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AC/DC Finally Brings Its Dirty Deeds to iTunes

AC/DC Finally Brings Its Dirty Deeds to iTunes

Today in international tech news: AC/DC relents on its anti-digital music stance and makes its music available on iTunes. Also: A potential quantum physics-based breakthrough for fiber optic security, Toys "R" Us launches a Chinese website and Kim Dotcom shirks responsibility for illegal file-sharing on his sites.

Legendary Australian rock band AC/DC, which had long been queasy about digital formats, has released its music on Apple's iTunes store.

According to the BBC, AC/DC previously asserted that it wouldn't make individual songs available digitally because each song was part of an album. And the band didn't want to break its art into pieces -- or something.

However, the group has since relented, putting its 16 studio albums, four live albums and three compilations -- which together have sold more than 150 million copies -- up on iTunes.

AC/DC's iTunes concession comes on the heels of the release of a live album, the band's first live recording in 20 years, and in advance of its upcoming 40th anniversary tour, which is planned for 2013.

The Beatles, another digital-music holdout, made its catalog available digitally in 2010.

Potential Fiber-Optic Cable Breakthrough

Scientists at Cambridge University and Toshiba have devised a better, cheaper way to protect information running along high-speed fiber optic cables, according to The New York Times.

The scientists' research involves -- this is about to get dense -- "making infinitesimally short time measurements needed to capture pulses of quantum light" found in the billions of photons that are transmitted via data networks each second. The Times goes on to say that an advanced photodetector can be used "to extract weak photons from the torrents of light pulses" that run across fiber optic cables. This, in turn, will make it possible to safely disseminate secret keys required to scramble data.

The method and research is described in detail in Tuesday's edition of the science journal Physical Review X.

Government communications systems used for national security will likely be the first to use the data-scrambling systems described in the research. However, any information transmitted over the Internet could theoretically benefit, according to The Times.

The security method takes advantage of quantum physics and the quantum law that measuring photons -- in this case, photons that are carrying data over a fiber optic cable -- necessarily disturbs their state.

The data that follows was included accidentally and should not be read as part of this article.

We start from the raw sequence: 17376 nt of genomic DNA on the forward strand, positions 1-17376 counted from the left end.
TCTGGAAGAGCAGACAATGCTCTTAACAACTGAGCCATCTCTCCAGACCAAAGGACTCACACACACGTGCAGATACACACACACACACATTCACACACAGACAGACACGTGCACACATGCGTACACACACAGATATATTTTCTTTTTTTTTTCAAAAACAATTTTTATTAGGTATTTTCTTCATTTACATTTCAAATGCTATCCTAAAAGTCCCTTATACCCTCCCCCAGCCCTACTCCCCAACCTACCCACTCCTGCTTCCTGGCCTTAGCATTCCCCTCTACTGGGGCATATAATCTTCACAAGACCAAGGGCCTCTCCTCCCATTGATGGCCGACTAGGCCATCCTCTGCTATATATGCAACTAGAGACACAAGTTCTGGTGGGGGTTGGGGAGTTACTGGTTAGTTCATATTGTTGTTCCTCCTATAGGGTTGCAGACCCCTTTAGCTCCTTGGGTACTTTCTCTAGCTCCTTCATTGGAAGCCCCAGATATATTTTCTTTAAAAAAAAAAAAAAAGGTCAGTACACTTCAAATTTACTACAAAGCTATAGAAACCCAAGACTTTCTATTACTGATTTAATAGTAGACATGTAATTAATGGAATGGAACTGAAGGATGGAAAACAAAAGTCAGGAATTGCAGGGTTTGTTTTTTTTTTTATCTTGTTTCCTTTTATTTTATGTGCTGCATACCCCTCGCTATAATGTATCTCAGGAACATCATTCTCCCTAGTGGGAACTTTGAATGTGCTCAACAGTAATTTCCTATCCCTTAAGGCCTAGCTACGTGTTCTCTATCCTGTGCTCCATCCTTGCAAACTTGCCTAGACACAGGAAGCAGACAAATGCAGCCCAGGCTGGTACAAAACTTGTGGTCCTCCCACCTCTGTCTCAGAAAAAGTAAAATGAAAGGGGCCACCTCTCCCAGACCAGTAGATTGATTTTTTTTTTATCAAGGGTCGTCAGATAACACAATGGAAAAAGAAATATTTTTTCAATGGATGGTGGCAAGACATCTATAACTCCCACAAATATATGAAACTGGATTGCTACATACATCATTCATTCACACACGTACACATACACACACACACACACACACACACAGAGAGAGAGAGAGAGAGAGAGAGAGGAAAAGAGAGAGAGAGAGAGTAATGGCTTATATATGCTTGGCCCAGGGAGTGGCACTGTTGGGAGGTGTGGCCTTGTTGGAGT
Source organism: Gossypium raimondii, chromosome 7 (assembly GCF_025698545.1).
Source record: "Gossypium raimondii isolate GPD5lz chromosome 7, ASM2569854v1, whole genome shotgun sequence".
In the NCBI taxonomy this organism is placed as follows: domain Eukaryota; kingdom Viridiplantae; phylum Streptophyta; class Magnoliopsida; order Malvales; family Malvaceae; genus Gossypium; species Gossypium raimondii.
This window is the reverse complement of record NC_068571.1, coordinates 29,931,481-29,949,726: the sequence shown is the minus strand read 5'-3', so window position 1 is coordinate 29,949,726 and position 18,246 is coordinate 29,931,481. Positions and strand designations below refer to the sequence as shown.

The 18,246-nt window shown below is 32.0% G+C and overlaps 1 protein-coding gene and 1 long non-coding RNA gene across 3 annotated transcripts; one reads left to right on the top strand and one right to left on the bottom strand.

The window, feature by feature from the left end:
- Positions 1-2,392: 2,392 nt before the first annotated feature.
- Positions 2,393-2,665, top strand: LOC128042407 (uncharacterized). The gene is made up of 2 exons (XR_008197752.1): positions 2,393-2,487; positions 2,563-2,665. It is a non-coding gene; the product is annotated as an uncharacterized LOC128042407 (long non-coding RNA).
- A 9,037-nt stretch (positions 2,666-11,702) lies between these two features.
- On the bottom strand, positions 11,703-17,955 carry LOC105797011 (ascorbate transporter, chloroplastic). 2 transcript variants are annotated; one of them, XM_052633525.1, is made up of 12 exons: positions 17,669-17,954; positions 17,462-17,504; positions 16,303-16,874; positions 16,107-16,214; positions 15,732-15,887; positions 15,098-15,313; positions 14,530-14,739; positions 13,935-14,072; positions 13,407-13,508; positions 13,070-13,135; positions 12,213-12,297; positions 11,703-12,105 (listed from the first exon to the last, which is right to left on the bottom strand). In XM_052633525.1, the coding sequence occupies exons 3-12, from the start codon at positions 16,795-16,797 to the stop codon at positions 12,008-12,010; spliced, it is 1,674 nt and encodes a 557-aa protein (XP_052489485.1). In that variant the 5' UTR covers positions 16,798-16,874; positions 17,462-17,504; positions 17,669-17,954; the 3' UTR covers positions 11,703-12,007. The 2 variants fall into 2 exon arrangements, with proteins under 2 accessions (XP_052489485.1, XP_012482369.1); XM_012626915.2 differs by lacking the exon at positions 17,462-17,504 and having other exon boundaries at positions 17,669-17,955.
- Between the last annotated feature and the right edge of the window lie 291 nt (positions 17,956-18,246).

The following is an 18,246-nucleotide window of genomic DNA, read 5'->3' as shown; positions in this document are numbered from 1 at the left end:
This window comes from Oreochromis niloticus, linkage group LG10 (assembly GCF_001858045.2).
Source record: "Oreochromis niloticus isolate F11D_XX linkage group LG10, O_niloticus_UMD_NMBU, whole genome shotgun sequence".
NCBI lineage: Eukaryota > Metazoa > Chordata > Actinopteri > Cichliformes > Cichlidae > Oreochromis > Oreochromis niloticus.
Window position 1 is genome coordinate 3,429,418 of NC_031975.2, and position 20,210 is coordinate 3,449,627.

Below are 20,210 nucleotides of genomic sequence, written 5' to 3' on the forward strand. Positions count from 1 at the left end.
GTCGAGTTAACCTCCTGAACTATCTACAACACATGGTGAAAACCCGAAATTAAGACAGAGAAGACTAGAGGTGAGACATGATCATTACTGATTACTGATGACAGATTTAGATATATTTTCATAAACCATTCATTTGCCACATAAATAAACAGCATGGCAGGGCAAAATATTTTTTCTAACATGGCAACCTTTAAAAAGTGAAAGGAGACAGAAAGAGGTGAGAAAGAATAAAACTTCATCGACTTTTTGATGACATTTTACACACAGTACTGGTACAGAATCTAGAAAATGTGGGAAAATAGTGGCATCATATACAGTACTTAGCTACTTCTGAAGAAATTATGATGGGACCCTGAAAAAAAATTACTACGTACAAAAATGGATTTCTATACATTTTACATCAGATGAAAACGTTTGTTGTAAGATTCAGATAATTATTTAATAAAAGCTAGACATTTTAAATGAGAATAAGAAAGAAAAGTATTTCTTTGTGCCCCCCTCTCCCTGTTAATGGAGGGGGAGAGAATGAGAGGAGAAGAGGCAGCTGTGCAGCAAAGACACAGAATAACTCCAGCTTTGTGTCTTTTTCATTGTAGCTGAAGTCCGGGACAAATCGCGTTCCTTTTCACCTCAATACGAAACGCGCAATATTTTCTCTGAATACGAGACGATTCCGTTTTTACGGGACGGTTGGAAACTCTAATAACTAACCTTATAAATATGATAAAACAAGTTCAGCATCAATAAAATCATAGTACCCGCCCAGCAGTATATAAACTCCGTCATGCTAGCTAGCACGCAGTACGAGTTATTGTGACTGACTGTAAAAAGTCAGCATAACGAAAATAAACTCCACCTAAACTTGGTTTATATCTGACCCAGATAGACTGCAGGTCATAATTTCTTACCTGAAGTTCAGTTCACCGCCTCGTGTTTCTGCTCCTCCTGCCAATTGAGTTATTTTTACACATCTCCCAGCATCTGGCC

Toys "R" Us Joins the Great Mall of China

Famed toy store Toys "R" Us has launched a Chinese e-commerce store.

The launch is part of the company's plans to expand its physical stores and online operations in Asia. E-commerce sales in China will hit US$360 billion in 2015, and e-commerce will soon account for 10 percent of all retails sales in China, Toys "R" Us posited, citing the Boston Consulting Group.

In addition to the increased Web presence, Toys "R" Us already operates 30 stores in 21 cities throughout China.

Walmart and eBay are among the U.S. companies also diving headlong into China's e-commerce market.

In 2010 and 2011, Toys "R" Us experienced double-digit growth in its global e-commerce business, including $1 billion in online sales in 2011. To that end, the company also announced a mobile-optimized website and device apps in 11 international markets, including Germany, Japan, Australia, the UK and more.

Kim Dotcom Shirks Responsibility for Piracy

In an interview on New Zealand TV, Megaupload founder Kim Dotcom said he isn't responsible for the content -- like, say, copyrighted material -- that is uploaded to his file-sharing platforms.

According to Bloomberg, Dotcom said, "You can't blame me" for what people upload to a website that was "created for online storage."

Dotcom extended this logic further, saying that if Megaupload is illegal -- and the U.S. authorities seeking his extradition certainly seem to think so -- then so are dozens of other websites that facilitate the transfer of user-generated information.


David Vranicar is a freelance journalist and author of The Lost Graduation: Stepping off campus and into a crisis. You can check out his ECT News archive here, and you can email him at david[dot]vranicar[at]newsroom[dot]ectnews[dot]com.


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